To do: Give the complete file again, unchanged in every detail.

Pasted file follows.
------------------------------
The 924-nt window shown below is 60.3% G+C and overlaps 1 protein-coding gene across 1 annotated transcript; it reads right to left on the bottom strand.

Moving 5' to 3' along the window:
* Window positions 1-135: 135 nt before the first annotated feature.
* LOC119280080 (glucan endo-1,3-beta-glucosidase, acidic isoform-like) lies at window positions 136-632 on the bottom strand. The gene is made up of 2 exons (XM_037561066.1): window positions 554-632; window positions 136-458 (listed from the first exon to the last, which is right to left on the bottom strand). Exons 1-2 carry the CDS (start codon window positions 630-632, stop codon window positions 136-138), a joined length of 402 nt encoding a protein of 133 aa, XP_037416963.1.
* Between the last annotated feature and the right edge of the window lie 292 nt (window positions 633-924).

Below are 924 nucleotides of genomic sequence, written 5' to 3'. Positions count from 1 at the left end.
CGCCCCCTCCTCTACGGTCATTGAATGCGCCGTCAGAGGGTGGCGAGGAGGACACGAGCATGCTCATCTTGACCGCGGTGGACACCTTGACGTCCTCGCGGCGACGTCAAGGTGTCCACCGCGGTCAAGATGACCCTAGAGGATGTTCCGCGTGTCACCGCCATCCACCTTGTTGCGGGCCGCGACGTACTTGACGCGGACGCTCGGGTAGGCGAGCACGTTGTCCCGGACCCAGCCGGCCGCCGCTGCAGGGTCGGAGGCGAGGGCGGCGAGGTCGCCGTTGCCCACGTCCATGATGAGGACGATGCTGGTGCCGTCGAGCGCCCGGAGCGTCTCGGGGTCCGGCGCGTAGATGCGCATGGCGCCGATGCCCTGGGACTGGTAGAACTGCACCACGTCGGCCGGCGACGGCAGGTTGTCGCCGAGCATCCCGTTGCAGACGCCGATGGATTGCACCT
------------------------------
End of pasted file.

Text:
The 924-nt window shown below is 60.3% G+C and overlaps 1 protein-coding gene across 1 annotated transcript; it reads right to left on the bottom strand.

Moving 5' to 3' along the window:
* Window positions 1-135: 135 nt before the first annotated feature.
* LOC119280080 (glucan endo-1,3-beta-glucosidase, acidic isoform-like) lies at window positions 136-632 on the bottom strand. The gene is made up of 2 exons (XM_037561066.1): window positions 554-632; window positions 136-458 (listed from the first exon to the last, which is right to left on the bottom strand). Exons 1-2 carry the CDS (start codon window positions 630-632, stop codon window positions 136-138), a joined length of 402 nt encoding a protein of 133 aa, XP_037416963.1.
* Between the last annotated feature and the right edge of the window lie 292 nt (window positions 633-924).

Below are 924 nucleotides of genomic sequence, written 5' to 3'. Positions count from 1 at the left end.
CGCCCCCTCCTCTACGGTCATTGAATGCGCCGTCAGAGGGTGGCGAGGAGGACACGAGCATGCTCATCTTGACCGCGGTGGACACCTTGACGTCCTCGCGGCGACGTCAAGGTGTCCACCGCGGTCAAGATGACCCTAGAGGATGTTCCGCGTGTCACCGCCATCCACCTTGTTGCGGGCCGCGACGTACTTGACGCGGACGCTCGGGTAGGCGAGCACGTTGTCCCGGACCCAGCCGGCCGCCGCTGCAGGGTCGGAGGCGAGGGCGGCGAGGTCGCCGTTGCCCACGTCCATGATGAGGACGATGCTGGTGCCGTCGAGCGCCCGGAGCGTCTCGGGGTCCGGCGCGTAGATGCGCATGGCGCCGATGCCCTGGGACTGGTAGAACTGCACCACGTCGGCCGGCGACGGCAGGTTGTCGCCGAGCATCCCGTTGCAGACGCCGATGGATTGCACCT